Sedimentary rock is located on the uppermost part of the crust. It is formed when an original rock has been destroyed due to weathering. The sediments are transported by water (rivers, streams, or oceans) or wind, and then buried. After the rock was buried, the tiny pieces of sediment bond to form limestone, sandstone, and travertine.
Metamorphic rock is formed when rock that is buried deep in the earth comes in contact with heat, pressure, and chemically active fluids. This process results in a more strongly bonded, dense stone. The heat creates veining that is present in many stones. Marble, quartzite, and slate are formed through this metamorphic process.
Igneous rocks are found deep in the earth’s crust; they are formed by the cooling and solidification of molten rocks. As the rock cools, crystals form and grow until the molten rock turns into stone. If the cooling occurs slowly, large crystals are formed. If the cooling occurs quickly, smaller crystals are formed. This process is responsible for producing granite, which is made up of orthoclase feldspar, quartz, plagioclase feldspar and ferromagnesium. The changes in color result from the minerals involved in the rock formation. These minerals also determine stone hardness. On a scale of 1-10 (diamonds being hardest), granite is a 6-7 and marble is between 3 and 5. The majority of stone come from Italy, Spain, Turkey, United States, Mexico, China, Taiwan, India, Greece, Canada, France and Brazil.
Etching occurs when an acid comes in contact with the polished surface of softer stone like marble or limestone. This chemical reaction actually eats the stone in a very short period of time removing surface of the stone and destroying the polish, the surface will then be rough or honed, depending on the strength of acid and time left on stone. These acids will have no effect on granite what so ever, and that’s the glory of granite, some green marbles are also resistant to etching. A growing concern with the increased use of granite is whether or not bacteria can live in it. The use of granite continues to be approved for applications in the food and medical industries, as well as home use. And a matter of fact is the CDC (Centers for Disease Control and Prevention) has no records of granite harboring bacteria, and has no reports of people becoming ill from bacteria in granite. With regular cleaning, granite is far less likely to support bacteria than butcher block or even other countertop materials. For those of concern, the largest known host for bacteria is wood located around the sink area. We are often asked if granite can be stained, and the answer in general, is no. However since granite, is porous to some extent, but much less than other stones, it can be penetrated by oil thus causing a dark stain. Some colors may absorb some moisture more than others, causing a dark spot that will dissipate within a day, having no long term affect. One example is a puddle of water left on the counter for a period of time, may show a dark spot when the water is wiped away. So as with any rock when it is wet it is darker until it dries completely.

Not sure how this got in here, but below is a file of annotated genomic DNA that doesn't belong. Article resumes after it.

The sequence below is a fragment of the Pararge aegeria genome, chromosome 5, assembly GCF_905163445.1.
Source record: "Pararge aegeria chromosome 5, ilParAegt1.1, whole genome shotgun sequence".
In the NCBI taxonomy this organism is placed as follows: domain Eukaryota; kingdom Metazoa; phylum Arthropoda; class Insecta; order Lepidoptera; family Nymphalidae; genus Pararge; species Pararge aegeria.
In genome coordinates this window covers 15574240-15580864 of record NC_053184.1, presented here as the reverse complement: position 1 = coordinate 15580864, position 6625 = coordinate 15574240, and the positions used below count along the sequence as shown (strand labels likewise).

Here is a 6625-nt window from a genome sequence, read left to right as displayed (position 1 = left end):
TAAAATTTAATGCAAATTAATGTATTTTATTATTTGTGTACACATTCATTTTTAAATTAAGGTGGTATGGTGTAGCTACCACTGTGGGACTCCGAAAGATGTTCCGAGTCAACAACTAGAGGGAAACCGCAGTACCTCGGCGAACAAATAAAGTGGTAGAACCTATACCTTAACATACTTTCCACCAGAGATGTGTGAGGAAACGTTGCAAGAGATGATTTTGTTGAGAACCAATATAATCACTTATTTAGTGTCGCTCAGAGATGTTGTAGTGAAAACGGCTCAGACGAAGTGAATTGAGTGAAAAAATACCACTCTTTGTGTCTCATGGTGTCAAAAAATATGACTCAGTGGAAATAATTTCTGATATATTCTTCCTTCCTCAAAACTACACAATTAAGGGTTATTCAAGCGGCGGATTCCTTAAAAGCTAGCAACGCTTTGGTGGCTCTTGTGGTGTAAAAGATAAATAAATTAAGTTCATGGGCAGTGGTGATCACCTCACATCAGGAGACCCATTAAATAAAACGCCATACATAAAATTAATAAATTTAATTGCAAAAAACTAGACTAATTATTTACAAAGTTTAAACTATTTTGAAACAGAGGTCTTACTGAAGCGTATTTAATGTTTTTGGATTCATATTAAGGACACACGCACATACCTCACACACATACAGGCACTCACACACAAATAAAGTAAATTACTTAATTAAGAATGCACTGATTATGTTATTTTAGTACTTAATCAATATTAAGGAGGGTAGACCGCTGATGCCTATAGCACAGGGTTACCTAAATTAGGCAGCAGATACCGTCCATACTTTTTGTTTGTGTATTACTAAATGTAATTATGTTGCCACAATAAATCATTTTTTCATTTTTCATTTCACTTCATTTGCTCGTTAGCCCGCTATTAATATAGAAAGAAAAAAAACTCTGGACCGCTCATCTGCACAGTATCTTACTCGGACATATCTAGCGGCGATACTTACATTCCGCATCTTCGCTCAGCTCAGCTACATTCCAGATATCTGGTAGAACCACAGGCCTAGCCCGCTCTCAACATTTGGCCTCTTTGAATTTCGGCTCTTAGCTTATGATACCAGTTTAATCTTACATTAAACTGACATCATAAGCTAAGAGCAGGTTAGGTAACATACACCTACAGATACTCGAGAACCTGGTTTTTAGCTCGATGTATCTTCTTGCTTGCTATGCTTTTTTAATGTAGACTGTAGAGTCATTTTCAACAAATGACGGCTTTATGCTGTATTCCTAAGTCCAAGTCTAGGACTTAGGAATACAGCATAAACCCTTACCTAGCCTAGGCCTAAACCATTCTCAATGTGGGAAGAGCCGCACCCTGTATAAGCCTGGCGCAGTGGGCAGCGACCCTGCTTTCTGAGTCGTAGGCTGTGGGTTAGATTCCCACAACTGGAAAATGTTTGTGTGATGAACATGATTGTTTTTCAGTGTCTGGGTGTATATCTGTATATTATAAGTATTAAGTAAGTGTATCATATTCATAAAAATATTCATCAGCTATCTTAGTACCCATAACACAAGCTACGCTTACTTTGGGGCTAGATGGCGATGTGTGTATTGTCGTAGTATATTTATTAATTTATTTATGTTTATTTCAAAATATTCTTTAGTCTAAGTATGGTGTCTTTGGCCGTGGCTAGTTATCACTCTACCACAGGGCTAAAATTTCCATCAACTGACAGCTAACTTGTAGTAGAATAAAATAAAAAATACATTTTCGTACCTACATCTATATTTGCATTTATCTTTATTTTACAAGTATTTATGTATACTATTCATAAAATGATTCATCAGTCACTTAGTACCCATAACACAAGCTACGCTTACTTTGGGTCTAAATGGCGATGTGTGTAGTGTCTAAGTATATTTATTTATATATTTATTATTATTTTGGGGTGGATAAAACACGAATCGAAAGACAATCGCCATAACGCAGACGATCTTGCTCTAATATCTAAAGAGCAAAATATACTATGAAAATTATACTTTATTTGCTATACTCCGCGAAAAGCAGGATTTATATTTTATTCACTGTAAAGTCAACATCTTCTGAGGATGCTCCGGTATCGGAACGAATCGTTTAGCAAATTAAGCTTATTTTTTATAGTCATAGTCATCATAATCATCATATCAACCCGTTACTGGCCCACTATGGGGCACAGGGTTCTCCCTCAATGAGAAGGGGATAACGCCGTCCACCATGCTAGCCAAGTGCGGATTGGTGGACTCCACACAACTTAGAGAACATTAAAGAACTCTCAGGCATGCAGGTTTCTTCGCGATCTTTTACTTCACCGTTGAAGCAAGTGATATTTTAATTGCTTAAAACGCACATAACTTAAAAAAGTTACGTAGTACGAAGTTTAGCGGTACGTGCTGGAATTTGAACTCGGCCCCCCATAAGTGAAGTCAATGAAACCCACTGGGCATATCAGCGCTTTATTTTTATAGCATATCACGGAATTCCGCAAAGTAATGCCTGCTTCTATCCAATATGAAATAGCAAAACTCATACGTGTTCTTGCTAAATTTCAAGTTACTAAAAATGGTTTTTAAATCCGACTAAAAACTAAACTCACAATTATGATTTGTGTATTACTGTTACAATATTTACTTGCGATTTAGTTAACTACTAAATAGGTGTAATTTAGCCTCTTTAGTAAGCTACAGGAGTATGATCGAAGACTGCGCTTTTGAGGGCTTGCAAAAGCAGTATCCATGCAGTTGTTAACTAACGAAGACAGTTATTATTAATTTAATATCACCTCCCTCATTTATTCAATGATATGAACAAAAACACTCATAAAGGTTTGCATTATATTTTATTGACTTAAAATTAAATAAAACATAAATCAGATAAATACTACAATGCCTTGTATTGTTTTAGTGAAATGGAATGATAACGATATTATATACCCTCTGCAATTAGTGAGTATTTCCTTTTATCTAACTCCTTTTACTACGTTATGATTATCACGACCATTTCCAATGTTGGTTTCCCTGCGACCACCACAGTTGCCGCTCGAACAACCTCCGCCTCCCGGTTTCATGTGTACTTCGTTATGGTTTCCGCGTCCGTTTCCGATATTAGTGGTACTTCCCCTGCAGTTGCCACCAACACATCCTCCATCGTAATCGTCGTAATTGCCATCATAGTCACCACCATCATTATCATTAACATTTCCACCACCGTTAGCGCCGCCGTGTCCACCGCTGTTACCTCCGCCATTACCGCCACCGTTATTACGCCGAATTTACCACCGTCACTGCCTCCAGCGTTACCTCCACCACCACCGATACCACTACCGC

Usually, no evidence remains once the liquid is removed and the stone dries. The use of high quality stone sealer can greatly reduce if not eliminate these concerns. Another common question is whether granite can crack under normal use; not if it is installed correctly. Cracks found in slabs are usually caused during shipping and handling of the material. But once properly installed it is virtually impossible to crack, because any type of normal use cannot overstress the durability of this material. Be advised, although most countertops could handle it, standing on them does not constitute normal use. So now you are wondering can granite be scratched, well yes diamonds can easily scratch it. You have to understand granite is one of the hardest stones in the world, but under extreme misuse it can be damaged. It will resistant to scratching with normal use, and even some misuse, because it is the toughest stone available today. A knife cannot scratch granite, as the quartz in the stone is harder than metal. It is usually scratched by another piece of quartz stone. So if you’re thinking of cutting on the stone, we don’t advise this, it will dull your knife. Marble and other softer stones on the other hand do not have the quartz mineral that is so beneficial to resisting scratches and are more likely to be damaged by sharp objects. You’re probably wondering if granite can burn with a pan or a flame. Torches used for fabrication, in excess of 1000 degrees can cause the stone to pop loose; this is the technique used to create a flamed surface. But it never really burns or even catches fire. So no you can’t burn granite with any normal use. It is absolutely fine for you to set hot pans on granite, it acts as a hot pad, just be advised the stone can be hot to the touch, causing injury. It is such a comfort to know that your investment cannot be ruined by accidents like setting a hot pan on the counter or spills that cause stains and that granite resists scratches caused by normal kitchen use. Your only real threat is chipping, which will not happen under normal use, this usually occurs when a heavy object hits a square edge of the stone. If this happens, rest easy because we can repair it.